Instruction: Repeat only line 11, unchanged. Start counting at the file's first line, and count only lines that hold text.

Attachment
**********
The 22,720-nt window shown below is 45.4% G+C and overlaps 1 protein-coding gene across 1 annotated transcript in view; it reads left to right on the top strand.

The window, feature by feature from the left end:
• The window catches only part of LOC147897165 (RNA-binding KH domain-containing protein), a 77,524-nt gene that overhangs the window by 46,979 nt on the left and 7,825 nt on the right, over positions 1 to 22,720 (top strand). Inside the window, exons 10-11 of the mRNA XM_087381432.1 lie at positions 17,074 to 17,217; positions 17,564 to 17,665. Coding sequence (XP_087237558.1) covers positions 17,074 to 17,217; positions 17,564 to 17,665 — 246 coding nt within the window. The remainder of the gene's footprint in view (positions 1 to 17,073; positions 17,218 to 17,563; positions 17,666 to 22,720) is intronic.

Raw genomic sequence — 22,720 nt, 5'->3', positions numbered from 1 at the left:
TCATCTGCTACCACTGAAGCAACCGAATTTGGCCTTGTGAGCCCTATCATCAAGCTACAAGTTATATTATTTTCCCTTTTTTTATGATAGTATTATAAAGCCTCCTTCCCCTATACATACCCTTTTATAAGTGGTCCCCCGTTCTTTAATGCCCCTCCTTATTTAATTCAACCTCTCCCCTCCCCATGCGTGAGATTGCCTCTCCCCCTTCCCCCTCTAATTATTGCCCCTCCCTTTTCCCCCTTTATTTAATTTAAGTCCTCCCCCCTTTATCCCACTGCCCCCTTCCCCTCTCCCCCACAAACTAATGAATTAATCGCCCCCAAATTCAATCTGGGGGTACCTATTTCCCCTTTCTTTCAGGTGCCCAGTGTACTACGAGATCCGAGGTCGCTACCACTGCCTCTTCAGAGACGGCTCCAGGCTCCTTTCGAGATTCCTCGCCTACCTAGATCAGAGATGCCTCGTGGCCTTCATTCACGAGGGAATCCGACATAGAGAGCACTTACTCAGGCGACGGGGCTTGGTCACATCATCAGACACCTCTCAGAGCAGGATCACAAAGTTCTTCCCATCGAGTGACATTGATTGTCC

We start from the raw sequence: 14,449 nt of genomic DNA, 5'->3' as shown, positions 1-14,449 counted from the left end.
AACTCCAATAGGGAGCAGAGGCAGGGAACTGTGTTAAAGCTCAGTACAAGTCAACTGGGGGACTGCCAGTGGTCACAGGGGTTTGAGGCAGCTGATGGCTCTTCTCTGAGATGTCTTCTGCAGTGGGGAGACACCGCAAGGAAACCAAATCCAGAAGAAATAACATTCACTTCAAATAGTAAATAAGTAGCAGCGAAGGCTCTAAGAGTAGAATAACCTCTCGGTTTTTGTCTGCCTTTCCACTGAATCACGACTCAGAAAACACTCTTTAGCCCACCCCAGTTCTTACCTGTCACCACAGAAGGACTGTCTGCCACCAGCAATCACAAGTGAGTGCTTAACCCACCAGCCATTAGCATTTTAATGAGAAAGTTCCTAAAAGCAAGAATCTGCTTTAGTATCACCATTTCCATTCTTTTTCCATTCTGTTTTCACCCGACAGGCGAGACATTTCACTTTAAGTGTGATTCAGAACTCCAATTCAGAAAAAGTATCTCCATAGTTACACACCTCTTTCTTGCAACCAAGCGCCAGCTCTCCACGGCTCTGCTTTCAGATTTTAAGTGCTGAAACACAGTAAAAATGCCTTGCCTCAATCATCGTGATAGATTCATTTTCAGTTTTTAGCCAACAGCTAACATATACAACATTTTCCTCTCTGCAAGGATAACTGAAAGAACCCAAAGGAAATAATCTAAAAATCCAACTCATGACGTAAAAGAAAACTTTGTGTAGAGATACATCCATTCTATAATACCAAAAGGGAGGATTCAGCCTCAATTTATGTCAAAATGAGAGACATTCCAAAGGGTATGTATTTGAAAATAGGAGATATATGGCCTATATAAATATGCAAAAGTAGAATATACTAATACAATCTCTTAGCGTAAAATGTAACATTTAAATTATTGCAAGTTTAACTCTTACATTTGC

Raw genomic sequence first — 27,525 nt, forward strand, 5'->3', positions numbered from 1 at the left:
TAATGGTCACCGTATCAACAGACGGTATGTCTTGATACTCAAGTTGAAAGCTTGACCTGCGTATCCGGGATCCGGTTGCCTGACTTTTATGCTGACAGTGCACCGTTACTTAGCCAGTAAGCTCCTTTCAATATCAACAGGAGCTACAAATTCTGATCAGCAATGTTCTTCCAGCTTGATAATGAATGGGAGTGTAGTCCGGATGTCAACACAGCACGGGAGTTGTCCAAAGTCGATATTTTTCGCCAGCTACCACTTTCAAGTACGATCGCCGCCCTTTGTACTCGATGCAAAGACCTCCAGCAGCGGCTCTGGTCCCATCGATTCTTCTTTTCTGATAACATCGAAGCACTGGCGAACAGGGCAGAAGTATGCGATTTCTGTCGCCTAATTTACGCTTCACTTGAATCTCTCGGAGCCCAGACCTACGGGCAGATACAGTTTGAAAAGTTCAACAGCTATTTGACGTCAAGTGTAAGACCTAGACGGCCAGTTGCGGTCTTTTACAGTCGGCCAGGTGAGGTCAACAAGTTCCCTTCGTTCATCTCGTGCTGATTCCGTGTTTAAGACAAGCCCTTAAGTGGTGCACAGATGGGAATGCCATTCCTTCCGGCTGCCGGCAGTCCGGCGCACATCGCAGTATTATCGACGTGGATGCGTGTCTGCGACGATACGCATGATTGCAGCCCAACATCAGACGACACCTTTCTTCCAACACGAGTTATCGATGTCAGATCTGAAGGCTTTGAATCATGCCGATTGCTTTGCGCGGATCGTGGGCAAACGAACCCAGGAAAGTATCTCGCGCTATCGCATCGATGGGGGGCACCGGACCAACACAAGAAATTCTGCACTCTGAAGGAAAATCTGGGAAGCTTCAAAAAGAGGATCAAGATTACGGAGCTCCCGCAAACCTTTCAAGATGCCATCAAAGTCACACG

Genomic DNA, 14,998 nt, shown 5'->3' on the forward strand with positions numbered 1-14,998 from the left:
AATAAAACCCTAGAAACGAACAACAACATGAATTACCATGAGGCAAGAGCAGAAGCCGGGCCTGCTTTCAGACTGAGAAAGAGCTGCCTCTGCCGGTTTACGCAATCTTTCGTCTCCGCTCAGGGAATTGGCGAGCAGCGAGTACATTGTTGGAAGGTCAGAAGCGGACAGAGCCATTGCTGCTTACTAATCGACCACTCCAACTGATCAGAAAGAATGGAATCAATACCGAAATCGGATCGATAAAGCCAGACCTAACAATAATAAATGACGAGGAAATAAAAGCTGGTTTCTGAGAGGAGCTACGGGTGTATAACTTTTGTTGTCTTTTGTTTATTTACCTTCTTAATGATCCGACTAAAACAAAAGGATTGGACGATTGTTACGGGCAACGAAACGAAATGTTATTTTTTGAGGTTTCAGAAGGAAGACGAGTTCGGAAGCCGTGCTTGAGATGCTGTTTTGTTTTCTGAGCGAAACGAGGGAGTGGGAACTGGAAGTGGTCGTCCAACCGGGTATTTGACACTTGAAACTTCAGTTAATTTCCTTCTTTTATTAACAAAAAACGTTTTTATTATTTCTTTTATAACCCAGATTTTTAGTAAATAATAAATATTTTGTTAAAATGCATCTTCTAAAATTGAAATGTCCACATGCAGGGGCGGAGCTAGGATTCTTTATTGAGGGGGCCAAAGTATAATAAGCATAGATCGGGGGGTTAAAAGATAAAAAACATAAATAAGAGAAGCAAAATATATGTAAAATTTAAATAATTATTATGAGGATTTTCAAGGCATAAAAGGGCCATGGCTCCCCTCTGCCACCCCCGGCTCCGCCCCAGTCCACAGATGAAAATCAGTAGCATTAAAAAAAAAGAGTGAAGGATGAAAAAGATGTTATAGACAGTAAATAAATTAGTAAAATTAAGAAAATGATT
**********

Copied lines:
AATAAAACCCTAGAAACGAACAACAACATGAATTACCATGAGGCAAGAGCAGAAGCCGGGCCTGCTTTCAGACTGAGAAAGAGCTGCCTCTGCCGGTTTACGCAATCTTTCGTCTCCGCTCAGGGAATTGGCGAGCAGCGAGTACATTGTTGGAAGGTCAGAAGCGGACAGAGCCATTGCTGCTTACTAATCGACCACTCCAACTGATCAGAAAGAATGGAATCAATACCGAAATCGGATCGATAAAGCCAGACCTAACAATAATAAATGACGAGGAAATAAAAGCTGGTTTCTGAGAGGAGCTACGGGTGTATAACTTTTGTTGTCTTTTGTTTATTTACCTTCTTAATGATCCGACTAAAACAAAAGGATTGGACGATTGTTACGGGCAACGAAACGAAATGTTATTTTTTGAGGTTTCAGAAGGAAGACGAGTTCGGAAGCCGTGCTTGAGATGCTGTTTTGTTTTCTGAGCGAAACGAGGGAGTGGGAACTGGAAGTGGTCGTCCAACCGGGTATTTGACACTTGAAACTTCAGTTAATTTCCTTCTTTTATTAACAAAAAACGTTTTTATTATTTCTTTTATAACCCAGATTTTTAGTAAATAATAAATATTTTGTTAAAATGCATCTTCTAAAATTGAAATGTCCACATGCAGGGGCGGAGCTAGGATTCTTTATTGAGGGGGCCAAAGTATAATAAGCATAGATCGGGGGGTTAAAAGATAAAAAACATAAATAAGAGAAGCAAAATATATGTAAAATTTAAATAATTATTATGAGGATTTTCAAGGCATAAAAGGGCCATGGCTCCCCTCTGCCACCCCCGGCTCCGCCCCAGTCCACAGATGAAAATCAGTAGCATTAAAAAAAAAGAGTGAAGGATGAAAAAGATGTTATAGACAGTAAATAAATTAGTAAAATTAAGAAAATGATT